With good reason is this state called a purgation. For it purifies our souls from pride. Inebriated with Divine consolations, they used to deem themselves good; plunged in a universal disgust, powerless to meditate, reduced to the production of a few meagre affections without variety or unction, assailed often by most humiliating temptations, they feel their misery, convinced by force of evidence that they are worth very little, and that without God they can do nothing; they are, in consequence, disposed to make themselves very small in the presence of so much greatness and sanctity, to have a greater respect for His majesty, and to pray to Him with more humility, As they find themselves plunged in darkness, they more willingly have recourse to the wisdom of their superiors, and become simple and docile; they are also too much occupied and penetrated with the sense of their own miseries to observe those of others with a malignant curiosity; and thus indulgence towards the faults of others, mutual forbearance, esteem and charity increase along with humility.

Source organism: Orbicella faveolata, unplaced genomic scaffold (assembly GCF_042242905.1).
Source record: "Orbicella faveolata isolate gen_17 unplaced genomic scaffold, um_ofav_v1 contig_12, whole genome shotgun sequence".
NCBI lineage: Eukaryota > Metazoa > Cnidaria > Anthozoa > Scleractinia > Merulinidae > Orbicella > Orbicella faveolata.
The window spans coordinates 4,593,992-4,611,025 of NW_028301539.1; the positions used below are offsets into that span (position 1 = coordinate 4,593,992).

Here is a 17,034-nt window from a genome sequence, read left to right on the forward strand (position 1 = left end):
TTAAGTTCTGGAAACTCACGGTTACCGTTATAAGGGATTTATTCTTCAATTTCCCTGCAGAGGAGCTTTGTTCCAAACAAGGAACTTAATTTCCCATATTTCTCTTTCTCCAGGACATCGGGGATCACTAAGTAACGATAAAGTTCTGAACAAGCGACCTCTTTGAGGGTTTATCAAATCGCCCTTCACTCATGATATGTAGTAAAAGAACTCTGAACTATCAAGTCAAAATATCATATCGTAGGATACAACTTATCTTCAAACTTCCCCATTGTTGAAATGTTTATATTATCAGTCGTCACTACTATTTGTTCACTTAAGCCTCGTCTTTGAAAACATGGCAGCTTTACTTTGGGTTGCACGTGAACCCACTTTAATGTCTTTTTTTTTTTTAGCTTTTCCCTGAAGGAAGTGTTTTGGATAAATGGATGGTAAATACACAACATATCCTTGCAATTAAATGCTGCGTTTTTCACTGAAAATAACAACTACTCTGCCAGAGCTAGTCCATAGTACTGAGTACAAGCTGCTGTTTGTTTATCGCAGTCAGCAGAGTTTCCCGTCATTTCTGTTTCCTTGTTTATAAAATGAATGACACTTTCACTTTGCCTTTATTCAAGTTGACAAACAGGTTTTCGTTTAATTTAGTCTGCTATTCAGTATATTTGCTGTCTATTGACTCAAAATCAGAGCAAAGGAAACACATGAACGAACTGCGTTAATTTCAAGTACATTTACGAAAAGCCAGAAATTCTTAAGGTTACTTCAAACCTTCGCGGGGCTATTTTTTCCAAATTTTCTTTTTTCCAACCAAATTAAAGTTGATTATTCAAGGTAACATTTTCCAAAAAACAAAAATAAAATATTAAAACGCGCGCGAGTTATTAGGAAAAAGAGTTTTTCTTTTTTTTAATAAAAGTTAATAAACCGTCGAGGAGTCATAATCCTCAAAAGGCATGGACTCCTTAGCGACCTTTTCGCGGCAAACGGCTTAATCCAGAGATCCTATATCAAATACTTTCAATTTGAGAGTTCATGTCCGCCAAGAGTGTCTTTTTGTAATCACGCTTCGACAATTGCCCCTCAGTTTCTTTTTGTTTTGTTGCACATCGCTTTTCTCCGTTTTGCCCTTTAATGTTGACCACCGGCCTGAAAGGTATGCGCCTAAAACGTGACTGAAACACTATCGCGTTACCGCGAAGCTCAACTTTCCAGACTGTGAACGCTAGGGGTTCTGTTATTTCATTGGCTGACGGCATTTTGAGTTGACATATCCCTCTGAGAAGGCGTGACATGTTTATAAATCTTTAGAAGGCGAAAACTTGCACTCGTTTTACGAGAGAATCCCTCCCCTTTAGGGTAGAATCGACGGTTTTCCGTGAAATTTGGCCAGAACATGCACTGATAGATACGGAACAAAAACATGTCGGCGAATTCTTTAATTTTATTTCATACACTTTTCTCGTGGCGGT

This state also purifies souls from spiritual gluttony and all inordinate love of spiritual joys. The soul was greedy of consolations, she wished to find her pleasure in the presence of God; now, this inordinate love of spiritual pleasures dies for want of food; as time goes on she learns to do without emotions, to give herself to God without any selfish interest, to serve Him at her own expense and no matter what it costs the animal part is weakened by being deprived of sensible sweetness, the passions lose their force, and are reduced to order; little by little she dies to herself, and the divine life meets with fewer hindrances. –Rev Dom Vitalis Lehodey ‘The Ways of Mental Prayer’